Are You a Busy Cook?
Here is a guest post from my friend, Kelli Worley at Nutrition Solutions
Are you trying to eat healthier, but find yourself running out of time? It can be done, with just a little planning. Here are my top tips for eating well when you’re short on time.
- Plan ahead.Once a week take some time to plan out your menu. It can be as elaborate or simple as you want it. Personally, I just plan our dinners, but some of you might find it helpful to plan lunch and/or breakfast as well. As you jot down your menu, take a look at your calendar so you can see what nights you need quick dinners and what nights you have more time to cook. At our house, Thursday night is sandwich night and the weekend is when we typically prepare more time-consuming meals or try new recipes.
- Let someone else do the menu planning for you.There are numerous websites, cookbooks, and blogs that have menus already planned out for you. I recommend the following resources:
- Make wise use of leftovers. There’s a concept called, “Cook once, eat twice”, coined by the Beef Council. The idea is to use the ingredients for your main dish in another recipe later in the week. This saves time by having to cook less and money by not throwing away leftovers. For example, cook a pork roast one night and use is to make sandwiches or soup another night. Several resources that teach this are listed below:
- Cookbooks by Robin Miller
- Weight Watchers article: Cook Once, Eat all Week
- Let someone else do the work for you. Buying ready-to-cook items can be a big time saver. Some examples of quick and healthy foods are frozen vegetables that come in a steaming bag, quick-cooking brown rice, shredded cheese, bottled sauces, pre-cooked meats, and marinated meats. Just be sure to read the food label first! Some of these prepared foods are high in sodium. Please note: I’m not recommending the boxed or frozen meals, like Hamburger Helper or Bertolli frozen meals. Although those are okay in a pinch (and probably better than fast food), they are high in sodium and usually high in fat. If you do buy some frozen meals for emergencies, read thisWebMD article first.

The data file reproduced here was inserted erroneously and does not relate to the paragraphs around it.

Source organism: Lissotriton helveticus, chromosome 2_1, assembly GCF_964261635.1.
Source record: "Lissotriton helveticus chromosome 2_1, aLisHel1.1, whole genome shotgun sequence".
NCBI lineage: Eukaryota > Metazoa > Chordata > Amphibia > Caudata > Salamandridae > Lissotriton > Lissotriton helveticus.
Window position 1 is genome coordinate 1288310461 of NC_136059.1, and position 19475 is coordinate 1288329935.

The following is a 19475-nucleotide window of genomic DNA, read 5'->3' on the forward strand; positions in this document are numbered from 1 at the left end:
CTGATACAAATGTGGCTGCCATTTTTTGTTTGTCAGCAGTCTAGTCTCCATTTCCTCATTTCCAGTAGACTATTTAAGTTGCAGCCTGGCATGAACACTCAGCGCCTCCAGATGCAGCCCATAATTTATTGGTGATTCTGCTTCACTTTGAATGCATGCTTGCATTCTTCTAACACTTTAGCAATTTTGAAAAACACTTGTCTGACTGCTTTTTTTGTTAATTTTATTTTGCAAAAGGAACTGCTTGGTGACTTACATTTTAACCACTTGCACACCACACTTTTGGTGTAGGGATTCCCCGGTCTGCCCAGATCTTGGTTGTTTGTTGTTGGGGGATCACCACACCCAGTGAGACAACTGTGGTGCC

- Prep your own ingredients.If you’re short on money too, buying ready-to-cook items will increase your food bill. Instead, take an hour a week to do your own prep work. Shred a block of cheese and freeze what you won’t use in the next few days. Dice onions and peppers and freeze in individual plastic containers. Make a pot of vegetable soup to snack on for the week. Cook up some brown rice and freeze some for later. (I recommend adding a little water before you heat it up in the microwave.) Before cooking a casserole, freeze half for another night.
The bottom line: to meet your health goals, all it takes is a little planning ahead and the right the tools. It’s worth it!
Do you plan your meals ahead of time? What works for you?
Kelli Worley, MS, RDN, LD is the owner of Nutrition Solutions where she helps adults and children feel better and gain energy and confidence. She loves seeing her clients feel happier as they make simple and realistic lifestyle changes. In addition to one-on-one nutrition counseling, she frequently leads grocery store tours, holds recurring group classes, makes personalized meal plans, and provides speeches to local businesses. Kelli earned her Master’s degree in nutrition and completed her dietetic internship at Lamar University in Beaumont, Texas. She received her Bachelor’s degree from Brigham Young University in Provo, Utah. She specializes in weight management and wellness. When she’s not immersed in nutrition, she is spending time with her five little girls. She also loves to run, cook, read, cycle, and craft. You can reach her at www.intentionaleating.net.